[IMGCAP(1)]New presidents, new products; overall the past week was all about the vendors topping the news and as ever I’m pleased to offer my take.

Of note over the past seven days we’ve seen a new president come in at ERP vendor Epicor, a new cloud accounting vendor enter the U.S. market by way of Australia, and expectations for a new mobile accounting application designed to work on all mobile devices.

News: Epicor Software Corp. has named Joseph L. Cowan president and chief executive, replacing Pervez Qureshi, who is stepping down to pursue new opportunities, according to the company. Along with his appointment as president and CEO, Cowan will be appointed a member of the Epicor board of directors, while Qureshi will also be stepping down from his position as a director on the Epicor board.

My Take: Oftentimes, a changing of the executive guard at a software company is perceived as a sign of disruption and major change in either product direction, market focus or some other factor affecting how the company goes to market. In this case, in all honestly, while I don’t know much about Cowan, I do know that there was a general perception that Qureshi was a transitional leader and -- again in all honesty -- that’s what he appeared to do for Epicor. He came on back in May 2011 and was put in place by the board at the time it was bought by Apax Partners and combined with Activant, where Qureshi had served as president and CEO since 2006. During his time at Epicor I think that’s what he is and will be known most for -- easing the transition of the combined companies and in the process helping grow its customer base to around 20,000 around the world. Not a bad legacy. I do wish I had a chance to speak with him more, but it seems there is a perception that Cowan has the leadership and technology business experience to help Epicor step into the next phase. Like nearly everyone in the midmarket ERP world, they have a channel to deal with, as well as pressure to become more cloud- and mobile-friendly. Let’s see how he does.

News: Australia-based Gem Accounts has launched a U.S. version of its midmarket-focused cloud accounting product, with plans to staff a newly opened office in San Francisco. Gem Accounts claims to be targeting midsized to large businesses interested in replacing their desktop accounting systems with a cloud product, or perhaps upgrading from existing small-business cloud accounting products. The U.S. version of Gem Accounts features inventory management, full quote to cash workflows, purchase orders, standard U.S. chart of accounts, and a flexible payroll system.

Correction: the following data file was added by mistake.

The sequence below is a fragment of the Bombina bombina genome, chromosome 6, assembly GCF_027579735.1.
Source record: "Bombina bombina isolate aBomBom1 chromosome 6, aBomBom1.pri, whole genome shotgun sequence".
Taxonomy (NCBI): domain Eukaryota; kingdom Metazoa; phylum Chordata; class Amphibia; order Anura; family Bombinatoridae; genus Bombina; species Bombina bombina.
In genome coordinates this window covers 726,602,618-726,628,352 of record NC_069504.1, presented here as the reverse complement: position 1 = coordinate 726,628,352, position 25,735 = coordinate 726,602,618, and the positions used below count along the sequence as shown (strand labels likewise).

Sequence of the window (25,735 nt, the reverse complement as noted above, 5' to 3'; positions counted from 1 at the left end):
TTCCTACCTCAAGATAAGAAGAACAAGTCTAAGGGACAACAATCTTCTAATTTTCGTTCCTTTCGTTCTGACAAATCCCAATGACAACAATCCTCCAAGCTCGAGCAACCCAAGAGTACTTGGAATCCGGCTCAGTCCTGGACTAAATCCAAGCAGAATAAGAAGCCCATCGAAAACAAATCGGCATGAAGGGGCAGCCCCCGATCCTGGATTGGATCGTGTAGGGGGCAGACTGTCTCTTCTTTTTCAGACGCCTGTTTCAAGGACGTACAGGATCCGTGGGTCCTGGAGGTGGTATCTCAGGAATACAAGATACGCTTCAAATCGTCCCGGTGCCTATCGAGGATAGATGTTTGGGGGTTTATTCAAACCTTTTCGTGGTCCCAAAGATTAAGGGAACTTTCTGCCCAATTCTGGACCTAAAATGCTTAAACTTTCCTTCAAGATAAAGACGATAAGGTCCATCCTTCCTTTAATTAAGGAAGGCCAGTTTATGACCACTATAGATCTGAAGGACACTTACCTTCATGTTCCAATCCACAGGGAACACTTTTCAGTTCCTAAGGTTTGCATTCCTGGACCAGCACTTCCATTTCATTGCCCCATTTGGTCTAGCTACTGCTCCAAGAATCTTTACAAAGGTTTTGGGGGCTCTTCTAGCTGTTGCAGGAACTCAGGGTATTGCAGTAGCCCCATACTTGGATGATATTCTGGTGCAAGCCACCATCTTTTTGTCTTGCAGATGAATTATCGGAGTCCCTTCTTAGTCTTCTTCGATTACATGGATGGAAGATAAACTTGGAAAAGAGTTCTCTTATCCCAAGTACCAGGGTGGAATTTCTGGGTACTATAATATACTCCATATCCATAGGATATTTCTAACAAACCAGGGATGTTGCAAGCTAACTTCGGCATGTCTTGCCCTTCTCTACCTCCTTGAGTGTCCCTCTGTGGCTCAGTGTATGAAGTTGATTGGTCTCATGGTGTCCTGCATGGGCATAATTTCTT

My Take: So who exactly are these guys now, you may be asking? Well, for one they haven’t been around nearly as long as their neighbors MYOB or even Xero -- in fact, they really only just hit the market earlier this year, but they have offices now in Australia, New Zealand, London and most recently San Francisco -- oddly enough where Xero set up about two years ago.

Now let’s be fair, while it’s still very, very early days for Gem Accounts, it doesn’t appear they are another Xero despite having both “cloud” and “accounting” in their description. In fact -- so they claim -- they see themselves playing more in the midmarket, and as the next step from products like Xero, Wave, Kashoo, and even QuickBooks Online and MYOBlive. So, in essence, Gem is more in line with the likes of Intacct or NetSuite. But we could split hairs, and maybe we should, but it wouldn’t deny the fact that the world of “cloud accounting” is not only becoming more crowded, it’s a bit more confusing and -- in and of itself -- cloudy. At this point I can only share with you what they claim, and that’s that they look to be a big player here. They want to establish a channel of both accountant partners and resellers; and compete on the same level as some of the aforementioned companies. They say they hope to have their San Francisco office more fully staffed by the end of the month, as well. Personally, the way thing are moving in the existing cloud accounting market, I think they need to act fast because you have players who have been doing this for far longer and are only just now getting serious attention. This isn’t to say there’s no room for them; in fact they are counting on -- in their minds -- filing the holes some of the others are leaving behind, particularly in the desktop or desktop to cloud world. We’ll see.

News: AccountMate Software Corp. plans to release AccountMate Everywhere Mobile, a mobile application designed for all tablets, laptops and smartphones by the end of this year. AccountMate Everywhere Mobile will work with the AccountMate installed data and be released with pre-developed applications, as well as customized reports for field sales, field service, convention sales, management, and off-site location managers.

My Take: These guys have been around quite a long time and I’m always pleased to hear from them and that they are, for the most part, keeping pace. If you have business software of any kind, chances are you have or are developing a mobile component, and what is interesting here is that rather than coming out with an iPad/iPhone version first and Android and Windows months or even a year later (yes, it happens), AccountMate is bucking the trend. I often wonder why developers choose one platform over another, particularly in the case of iOS, which is not the dominant platform. There are still far more Android devices on the market, but apps are often developed for that platform later. In short, I like that AccountMate -- though somewhat late to the mobile app game in its space -- decided to roll out an app to work on all devices. For sure we’ll be seeing more mobile apps in the business solutions space, likely developed even faster. I’m now waiting on the first business apps for the smartwatch.

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